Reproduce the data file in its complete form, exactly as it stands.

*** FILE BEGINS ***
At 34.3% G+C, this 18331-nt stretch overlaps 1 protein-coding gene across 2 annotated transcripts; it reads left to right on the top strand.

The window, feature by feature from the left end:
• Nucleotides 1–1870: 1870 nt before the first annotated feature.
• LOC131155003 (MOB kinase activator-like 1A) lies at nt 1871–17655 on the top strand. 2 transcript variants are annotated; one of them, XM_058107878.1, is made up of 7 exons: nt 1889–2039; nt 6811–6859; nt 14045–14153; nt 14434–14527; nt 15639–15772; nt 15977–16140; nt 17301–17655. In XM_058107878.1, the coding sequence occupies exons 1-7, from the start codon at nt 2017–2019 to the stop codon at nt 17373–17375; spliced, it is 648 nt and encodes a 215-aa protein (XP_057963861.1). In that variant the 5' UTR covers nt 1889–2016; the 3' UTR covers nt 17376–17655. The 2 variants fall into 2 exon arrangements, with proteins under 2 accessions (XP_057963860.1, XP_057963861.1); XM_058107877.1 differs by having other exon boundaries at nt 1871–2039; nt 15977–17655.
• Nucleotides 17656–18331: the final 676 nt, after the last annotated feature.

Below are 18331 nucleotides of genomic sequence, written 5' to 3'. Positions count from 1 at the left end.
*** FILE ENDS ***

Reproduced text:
At 34.3% G+C, this 18331-nt stretch overlaps 1 protein-coding gene across 2 annotated transcripts; it reads left to right on the top strand.

The window, feature by feature from the left end:
• Nucleotides 1–1870: 1870 nt before the first annotated feature.
• LOC131155003 (MOB kinase activator-like 1A) lies at nt 1871–17655 on the top strand. 2 transcript variants are annotated; one of them, XM_058107878.1, is made up of 7 exons: nt 1889–2039; nt 6811–6859; nt 14045–14153; nt 14434–14527; nt 15639–15772; nt 15977–16140; nt 17301–17655. In XM_058107878.1, the coding sequence occupies exons 1-7, from the start codon at nt 2017–2019 to the stop codon at nt 17373–17375; spliced, it is 648 nt and encodes a 215-aa protein (XP_057963861.1). In that variant the 5' UTR covers nt 1889–2016; the 3' UTR covers nt 17376–17655. The 2 variants fall into 2 exon arrangements, with proteins under 2 accessions (XP_057963860.1, XP_057963861.1); XM_058107877.1 differs by having other exon boundaries at nt 1871–2039; nt 15977–17655.
• Nucleotides 17656–18331: the final 676 nt, after the last annotated feature.

Below are 18331 nucleotides of genomic sequence, written 5' to 3'. Positions count from 1 at the left end.